A quirky gem of a film, Crispian Mill's feature film debut A Fantastic Fear of Everything
fits well into the British tradition of horror-comedy, where slightly-crazed logic flows along with an acceptance of the weird, the existential and the eccentric. While not without problems, the film has a strong heart, anchored by a great performance by Simon Pegg at his nerdy best.
Pegg plays Jack, a children's book author who is attempting to break into the film world. He has written a script based on the lives and work of Victorian-age serial killers. This work has taken its toll on his psyche, and he now lives in constant fear of murder. During one particularly scary night, he is convinced that he is being set upon by child carolers, an unknown phantom, and the ladies at the local launderette, the centre of all his paranoia.
Mills draws the spectator into this strange and off-kilter world through a mind-bending combination of fish-eye lens, elongated corridors, and a stop-motion hedgehog. Pegg provides the perfect image of the down-and-out writer, so obsessed with his work that he becomes oblivious to even the most basic daily chores, even though he is aware of his own creeping madness. The majority of the narrative is set over the course of a few hours on a fateful night when Jack has the opportunity to meet with a Hollywood producer; fate and an ill-advised attempt at using his oven as a clothes dryer force him out in the world, full of madmen and thieves. As we are completely within Jack's perspective, the film slowly tightens the screws until we, too, wonder if maybe Jack is right, and maybe the world is out to get him.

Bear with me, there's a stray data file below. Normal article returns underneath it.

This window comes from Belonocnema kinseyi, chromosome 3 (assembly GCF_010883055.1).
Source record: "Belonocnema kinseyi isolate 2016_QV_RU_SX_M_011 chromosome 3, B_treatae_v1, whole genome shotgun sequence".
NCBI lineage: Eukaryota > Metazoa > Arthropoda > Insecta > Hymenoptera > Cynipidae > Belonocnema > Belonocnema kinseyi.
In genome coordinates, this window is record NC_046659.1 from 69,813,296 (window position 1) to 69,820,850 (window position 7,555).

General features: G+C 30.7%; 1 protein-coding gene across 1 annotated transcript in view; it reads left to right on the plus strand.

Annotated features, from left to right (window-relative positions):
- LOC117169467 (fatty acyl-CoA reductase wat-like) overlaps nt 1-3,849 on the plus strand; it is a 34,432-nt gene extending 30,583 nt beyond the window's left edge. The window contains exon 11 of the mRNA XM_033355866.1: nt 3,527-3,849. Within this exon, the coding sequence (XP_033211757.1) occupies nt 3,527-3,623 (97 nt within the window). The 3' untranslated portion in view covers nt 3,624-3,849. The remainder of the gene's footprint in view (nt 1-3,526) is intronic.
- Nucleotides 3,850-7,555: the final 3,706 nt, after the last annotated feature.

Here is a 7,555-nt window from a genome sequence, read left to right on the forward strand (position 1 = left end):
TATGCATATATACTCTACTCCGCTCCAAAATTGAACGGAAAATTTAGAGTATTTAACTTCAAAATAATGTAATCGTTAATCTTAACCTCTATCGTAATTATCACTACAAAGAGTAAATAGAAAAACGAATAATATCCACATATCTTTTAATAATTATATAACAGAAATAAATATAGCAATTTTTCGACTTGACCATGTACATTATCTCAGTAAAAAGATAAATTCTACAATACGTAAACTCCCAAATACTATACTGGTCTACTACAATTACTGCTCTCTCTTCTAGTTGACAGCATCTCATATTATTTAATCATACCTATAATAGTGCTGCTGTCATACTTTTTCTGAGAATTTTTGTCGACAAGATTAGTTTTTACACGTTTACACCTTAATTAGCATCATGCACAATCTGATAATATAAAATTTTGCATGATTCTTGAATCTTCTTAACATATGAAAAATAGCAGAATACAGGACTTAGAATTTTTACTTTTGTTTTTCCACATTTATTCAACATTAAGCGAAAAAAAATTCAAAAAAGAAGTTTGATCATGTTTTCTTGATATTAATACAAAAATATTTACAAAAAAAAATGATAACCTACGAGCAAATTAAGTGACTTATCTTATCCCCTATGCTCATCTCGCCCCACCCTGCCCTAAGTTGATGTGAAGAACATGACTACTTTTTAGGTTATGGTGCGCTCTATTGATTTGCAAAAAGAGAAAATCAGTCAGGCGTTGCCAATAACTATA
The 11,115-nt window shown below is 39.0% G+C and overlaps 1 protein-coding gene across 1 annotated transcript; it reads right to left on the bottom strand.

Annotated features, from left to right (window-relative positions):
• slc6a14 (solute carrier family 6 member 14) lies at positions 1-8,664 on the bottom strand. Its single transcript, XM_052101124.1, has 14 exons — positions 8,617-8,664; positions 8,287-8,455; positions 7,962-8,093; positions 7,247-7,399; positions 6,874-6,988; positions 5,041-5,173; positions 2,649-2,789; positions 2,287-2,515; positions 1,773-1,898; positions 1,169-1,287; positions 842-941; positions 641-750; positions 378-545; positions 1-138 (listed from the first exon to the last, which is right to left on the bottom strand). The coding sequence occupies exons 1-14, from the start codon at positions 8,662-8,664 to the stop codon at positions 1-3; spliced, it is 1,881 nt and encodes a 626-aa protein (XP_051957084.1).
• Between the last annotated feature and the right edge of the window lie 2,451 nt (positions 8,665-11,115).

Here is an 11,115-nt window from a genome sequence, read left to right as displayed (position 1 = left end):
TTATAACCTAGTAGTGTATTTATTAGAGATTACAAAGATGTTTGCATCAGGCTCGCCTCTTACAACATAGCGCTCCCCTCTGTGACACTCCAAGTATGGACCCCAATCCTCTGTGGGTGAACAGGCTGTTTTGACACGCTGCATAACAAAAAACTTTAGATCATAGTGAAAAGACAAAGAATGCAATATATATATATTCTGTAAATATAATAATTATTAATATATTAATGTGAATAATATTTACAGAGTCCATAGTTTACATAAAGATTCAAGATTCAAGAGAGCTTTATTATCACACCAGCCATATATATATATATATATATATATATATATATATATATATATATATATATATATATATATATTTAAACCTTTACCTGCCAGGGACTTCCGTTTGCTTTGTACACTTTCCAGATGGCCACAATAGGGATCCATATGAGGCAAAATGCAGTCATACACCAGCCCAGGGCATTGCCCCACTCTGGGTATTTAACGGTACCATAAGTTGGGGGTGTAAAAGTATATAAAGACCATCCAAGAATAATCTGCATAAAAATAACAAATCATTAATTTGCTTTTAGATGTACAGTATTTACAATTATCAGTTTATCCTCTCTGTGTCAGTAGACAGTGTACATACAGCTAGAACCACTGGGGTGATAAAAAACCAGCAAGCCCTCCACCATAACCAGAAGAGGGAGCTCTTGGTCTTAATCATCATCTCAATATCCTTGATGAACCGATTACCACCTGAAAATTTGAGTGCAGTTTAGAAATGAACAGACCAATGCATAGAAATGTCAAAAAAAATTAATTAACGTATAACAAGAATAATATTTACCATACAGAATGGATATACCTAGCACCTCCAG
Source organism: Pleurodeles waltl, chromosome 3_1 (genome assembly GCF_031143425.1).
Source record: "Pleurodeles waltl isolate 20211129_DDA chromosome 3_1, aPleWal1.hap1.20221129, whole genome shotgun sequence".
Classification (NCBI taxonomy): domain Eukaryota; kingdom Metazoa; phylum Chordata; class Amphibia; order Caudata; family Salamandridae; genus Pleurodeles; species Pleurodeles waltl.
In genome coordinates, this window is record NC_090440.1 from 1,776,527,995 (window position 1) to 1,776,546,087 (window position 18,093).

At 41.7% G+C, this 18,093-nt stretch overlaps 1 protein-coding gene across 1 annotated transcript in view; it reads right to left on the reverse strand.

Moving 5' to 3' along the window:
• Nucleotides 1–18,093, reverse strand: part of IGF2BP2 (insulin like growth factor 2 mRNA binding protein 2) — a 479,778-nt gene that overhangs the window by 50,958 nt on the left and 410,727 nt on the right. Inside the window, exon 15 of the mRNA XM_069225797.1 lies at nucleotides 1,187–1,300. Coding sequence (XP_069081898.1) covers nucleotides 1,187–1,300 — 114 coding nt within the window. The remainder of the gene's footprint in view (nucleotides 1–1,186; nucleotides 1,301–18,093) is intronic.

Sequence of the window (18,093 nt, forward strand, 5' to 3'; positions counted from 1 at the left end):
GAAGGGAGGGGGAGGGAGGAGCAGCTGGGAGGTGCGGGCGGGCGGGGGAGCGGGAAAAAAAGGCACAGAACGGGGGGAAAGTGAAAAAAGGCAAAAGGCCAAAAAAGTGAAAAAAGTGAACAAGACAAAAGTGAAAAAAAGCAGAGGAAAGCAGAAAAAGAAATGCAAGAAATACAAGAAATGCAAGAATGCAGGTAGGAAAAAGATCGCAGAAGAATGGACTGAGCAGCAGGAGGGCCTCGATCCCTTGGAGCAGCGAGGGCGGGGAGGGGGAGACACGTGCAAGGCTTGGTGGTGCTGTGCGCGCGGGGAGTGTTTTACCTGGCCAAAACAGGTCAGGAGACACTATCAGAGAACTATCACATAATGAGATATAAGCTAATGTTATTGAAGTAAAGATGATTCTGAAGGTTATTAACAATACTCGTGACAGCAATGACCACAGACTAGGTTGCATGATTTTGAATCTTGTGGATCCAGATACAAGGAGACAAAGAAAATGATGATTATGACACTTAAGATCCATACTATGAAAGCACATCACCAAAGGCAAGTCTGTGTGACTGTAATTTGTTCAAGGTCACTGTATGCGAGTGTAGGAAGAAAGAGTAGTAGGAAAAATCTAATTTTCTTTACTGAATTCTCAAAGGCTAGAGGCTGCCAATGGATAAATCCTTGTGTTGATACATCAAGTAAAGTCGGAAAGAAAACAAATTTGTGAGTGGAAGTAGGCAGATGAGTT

The film is not without problems, as it pretty common with debut works. The beginning features a great deal of voice-over narration, in order to set the story and plot. Given that we are supposed to be in a strange and confusing world, this is unnecessary; a few well-planned shots of various items indicating Jack's status as writer and his current work would have been sufficient. To be fair, the vast majority of voice-over narrations in films are failures, so it's not surprising that it doesn't work here. It merely delays the audience's plunge into the madness. Once the film gets going, though, voice-over is dropped in favour of thought narration, which works much better, especially when Jack also talks out loud to himself.
This is not a film about gags, though, or side-splitting laughter; it is a meditative humour, the kind where laughter feels like conspiracy with the devil. The darker the film gets, the better it is. Pegg shows he is much more than just the comic relief (really, what other actor can run around a film in dirty underpants, and make us both feel both laughter and fear, for him and ourselves?) It's the kind of film that, watched in a dark theatre on a rainy day, will leave you wondering just who might be the wolf in sheep's clothing, looking over your shoulder and trying to remember where you left your carving knife.
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